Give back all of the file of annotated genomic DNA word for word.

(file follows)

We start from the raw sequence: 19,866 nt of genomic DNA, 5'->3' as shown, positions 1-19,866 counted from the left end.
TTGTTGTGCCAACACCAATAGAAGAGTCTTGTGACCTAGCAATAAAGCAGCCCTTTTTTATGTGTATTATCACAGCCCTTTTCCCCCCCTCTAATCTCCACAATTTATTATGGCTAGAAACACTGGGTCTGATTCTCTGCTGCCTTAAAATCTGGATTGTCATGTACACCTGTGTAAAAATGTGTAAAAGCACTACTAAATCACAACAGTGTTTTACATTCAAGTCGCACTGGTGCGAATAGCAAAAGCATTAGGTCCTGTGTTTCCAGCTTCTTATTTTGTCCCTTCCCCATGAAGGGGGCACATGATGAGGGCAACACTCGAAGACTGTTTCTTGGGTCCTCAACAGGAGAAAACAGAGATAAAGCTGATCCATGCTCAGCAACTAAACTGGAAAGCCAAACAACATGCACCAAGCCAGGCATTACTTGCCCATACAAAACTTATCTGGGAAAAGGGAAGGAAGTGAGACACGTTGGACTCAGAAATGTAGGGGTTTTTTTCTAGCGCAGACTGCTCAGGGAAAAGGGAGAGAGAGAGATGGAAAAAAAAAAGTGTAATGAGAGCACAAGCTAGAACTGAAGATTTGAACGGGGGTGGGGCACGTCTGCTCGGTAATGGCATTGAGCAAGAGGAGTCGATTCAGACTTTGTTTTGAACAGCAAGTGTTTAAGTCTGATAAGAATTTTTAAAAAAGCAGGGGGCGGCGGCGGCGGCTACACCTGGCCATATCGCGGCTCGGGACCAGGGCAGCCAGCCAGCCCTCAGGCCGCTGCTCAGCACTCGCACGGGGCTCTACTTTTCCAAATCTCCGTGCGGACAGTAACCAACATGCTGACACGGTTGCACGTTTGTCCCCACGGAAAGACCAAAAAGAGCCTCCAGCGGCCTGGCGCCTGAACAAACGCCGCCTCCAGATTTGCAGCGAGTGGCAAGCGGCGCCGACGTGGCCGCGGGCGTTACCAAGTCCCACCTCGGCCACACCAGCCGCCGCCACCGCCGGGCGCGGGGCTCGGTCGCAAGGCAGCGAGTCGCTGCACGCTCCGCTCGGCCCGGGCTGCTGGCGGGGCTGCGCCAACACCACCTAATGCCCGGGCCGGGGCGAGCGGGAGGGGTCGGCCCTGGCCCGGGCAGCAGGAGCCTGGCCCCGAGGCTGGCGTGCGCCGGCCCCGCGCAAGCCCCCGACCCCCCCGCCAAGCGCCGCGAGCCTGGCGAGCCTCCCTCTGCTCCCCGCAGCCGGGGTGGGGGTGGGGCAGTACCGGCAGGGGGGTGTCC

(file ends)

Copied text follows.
We start from the raw sequence: 19,866 nt of genomic DNA, 5'->3' as shown, positions 1-19,866 counted from the left end.
TTGTTGTGCCAACACCAATAGAAGAGTCTTGTGACCTAGCAATAAAGCAGCCCTTTTTTATGTGTATTATCACAGCCCTTTTCCCCCCCTCTAATCTCCACAATTTATTATGGCTAGAAACACTGGGTCTGATTCTCTGCTGCCTTAAAATCTGGATTGTCATGTACACCTGTGTAAAAATGTGTAAAAGCACTACTAAATCACAACAGTGTTTTACATTCAAGTCGCACTGGTGCGAATAGCAAAAGCATTAGGTCCTGTGTTTCCAGCTTCTTATTTTGTCCCTTCCCCATGAAGGGGGCACATGATGAGGGCAACACTCGAAGACTGTTTCTTGGGTCCTCAACAGGAGAAAACAGAGATAAAGCTGATCCATGCTCAGCAACTAAACTGGAAAGCCAAACAACATGCACCAAGCCAGGCATTACTTGCCCATACAAAACTTATCTGGGAAAAGGGAAGGAAGTGAGACACGTTGGACTCAGAAATGTAGGGGTTTTTTTCTAGCGCAGACTGCTCAGGGAAAAGGGAGAGAGAGAGATGGAAAAAAAAAAGTGTAATGAGAGCACAAGCTAGAACTGAAGATTTGAACGGGGGTGGGGCACGTCTGCTCGGTAATGGCATTGAGCAAGAGGAGTCGATTCAGACTTTGTTTTGAACAGCAAGTGTTTAAGTCTGATAAGAATTTTTAAAAAAGCAGGGGGCGGCGGCGGCGGCTACACCTGGCCATATCGCGGCTCGGGACCAGGGCAGCCAGCCAGCCCTCAGGCCGCTGCTCAGCACTCGCACGGGGCTCTACTTTTCCAAATCTCCGTGCGGACAGTAACCAACATGCTGACACGGTTGCACGTTTGTCCCCACGGAAAGACCAAAAAGAGCCTCCAGCGGCCTGGCGCCTGAACAAACGCCGCCTCCAGATTTGCAGCGAGTGGCAAGCGGCGCCGACGTGGCCGCGGGCGTTACCAAGTCCCACCTCGGCCACACCAGCCGCCGCCACCGCCGGGCGCGGGGCTCGGTCGCAAGGCAGCGAGTCGCTGCACGCTCCGCTCGGCCCGGGCTGCTGGCGGGGCTGCGCCAACACCACCTAATGCCCGGGCCGGGGCGAGCGGGAGGGGTCGGCCCTGGCCCGGGCAGCAGGAGCCTGGCCCCGAGGCTGGCGTGCGCCGGCCCCGCGCAAGCCCCCGACCCCCCCGCCAAGCGCCGCGAGCCTGGCGAGCCTCCCTCTGCTCCCCGCAGCCGGGGTGGGGGTGGGGCAGTACCGGCAGGGGGGTGTCC